Mali withdraws from regional Sahel force

Mali is pulling out of a multinational military force in West Africa’s Sahel region combatting an armed rebellion, the country’s military government has said.

The G5 Sahel force, which includes troops from Niger, Chad, Burkina Faso and Mauritania, was set up in 2017 to counter armed groups who have swept across the region in recent years, killing thousands of people and forcing millions to flee their homes.

But the force has been hobbled by a lack of funding and has struggled to reduce the violence.

The statement by Mali’s military government, which overthrew former President, Ibrahim Boubacar Keita, and took power in a 2020 coup, blamed a lack of progress in the fight against the armed groups and the failure to hold recent meetings in Mali.

The move further isolated Mali, which has also been slapped with sanctions from West Africa’s regional political bloc, hitting jobs and industry in the impoverished country.

This comes as anti-French sentiments continued to rise in the countryeven after the February announcement of the withdrawal of French troops in the Sahel state.

As France and its European allies left Mali in a dramatic divorce due to coups and rising anti-French sentiment, Niger was becoming the latest hub for Western militaries struggling to tackle the decade-long conflict in the Sahel region.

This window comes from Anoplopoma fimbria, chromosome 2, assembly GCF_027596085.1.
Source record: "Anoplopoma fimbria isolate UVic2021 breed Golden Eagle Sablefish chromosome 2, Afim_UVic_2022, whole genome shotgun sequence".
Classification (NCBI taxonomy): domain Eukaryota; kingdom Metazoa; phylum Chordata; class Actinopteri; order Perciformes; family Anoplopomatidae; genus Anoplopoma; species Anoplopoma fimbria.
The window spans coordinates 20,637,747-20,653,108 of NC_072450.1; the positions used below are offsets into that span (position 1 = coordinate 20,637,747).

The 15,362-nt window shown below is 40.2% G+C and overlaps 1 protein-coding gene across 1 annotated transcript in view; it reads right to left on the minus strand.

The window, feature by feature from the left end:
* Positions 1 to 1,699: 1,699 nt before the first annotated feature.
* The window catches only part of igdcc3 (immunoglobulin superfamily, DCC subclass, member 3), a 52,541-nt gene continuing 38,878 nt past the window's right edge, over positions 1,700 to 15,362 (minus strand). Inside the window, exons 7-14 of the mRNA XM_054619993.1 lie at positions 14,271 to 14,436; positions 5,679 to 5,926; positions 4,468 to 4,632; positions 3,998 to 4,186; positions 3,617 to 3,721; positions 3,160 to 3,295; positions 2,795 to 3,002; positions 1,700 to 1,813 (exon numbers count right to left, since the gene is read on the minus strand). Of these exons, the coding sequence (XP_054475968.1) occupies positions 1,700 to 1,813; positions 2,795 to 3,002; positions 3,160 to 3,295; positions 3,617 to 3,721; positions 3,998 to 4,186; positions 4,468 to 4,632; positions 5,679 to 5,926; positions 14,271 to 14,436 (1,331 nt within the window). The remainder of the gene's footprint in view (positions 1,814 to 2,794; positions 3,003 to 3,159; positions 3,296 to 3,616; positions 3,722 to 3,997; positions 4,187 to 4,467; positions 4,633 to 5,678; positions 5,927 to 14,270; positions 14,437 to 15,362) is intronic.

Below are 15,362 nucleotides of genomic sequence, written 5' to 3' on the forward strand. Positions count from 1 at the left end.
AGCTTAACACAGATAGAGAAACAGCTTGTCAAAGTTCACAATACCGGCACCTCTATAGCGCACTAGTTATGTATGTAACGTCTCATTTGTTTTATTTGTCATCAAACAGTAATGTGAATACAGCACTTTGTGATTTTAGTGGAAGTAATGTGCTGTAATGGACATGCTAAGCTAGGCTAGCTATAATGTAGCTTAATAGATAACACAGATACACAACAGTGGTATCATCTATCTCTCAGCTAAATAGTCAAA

Last month, the Nigerien Parliament approved a bill paving the way for the redeployment of two French-led counterterrorism missions, Operation Barkhane and the European Task Force, Takuba, from Mali to the country.

Yacine Ben Mohamed, a member of the ruling coalition which voted in favour of the bill, said “Niger alone cannot lead the war against terrorism” and needed partners. “So we have made our choice, France,” the lawmaker said.

About 2,400 French soldiers and 900 Special Forces personnel in the French-led Takuba forces have left Mali due to deteriorating relations with the military government there.

Since 2012, when rebel groups in Mali began fighting against the state, the campaign of terror had spread to other countries across the Sahel, including Niger.

Various armed groups linked to al-Qaeda and ISIL (ISIS) have exploited local dissatisfaction, intercommunal tensions and the absence of governance to grab territories in large swaths of ungoverned areas and shake the political establishments in the Sahel capitals. -Aljazeera

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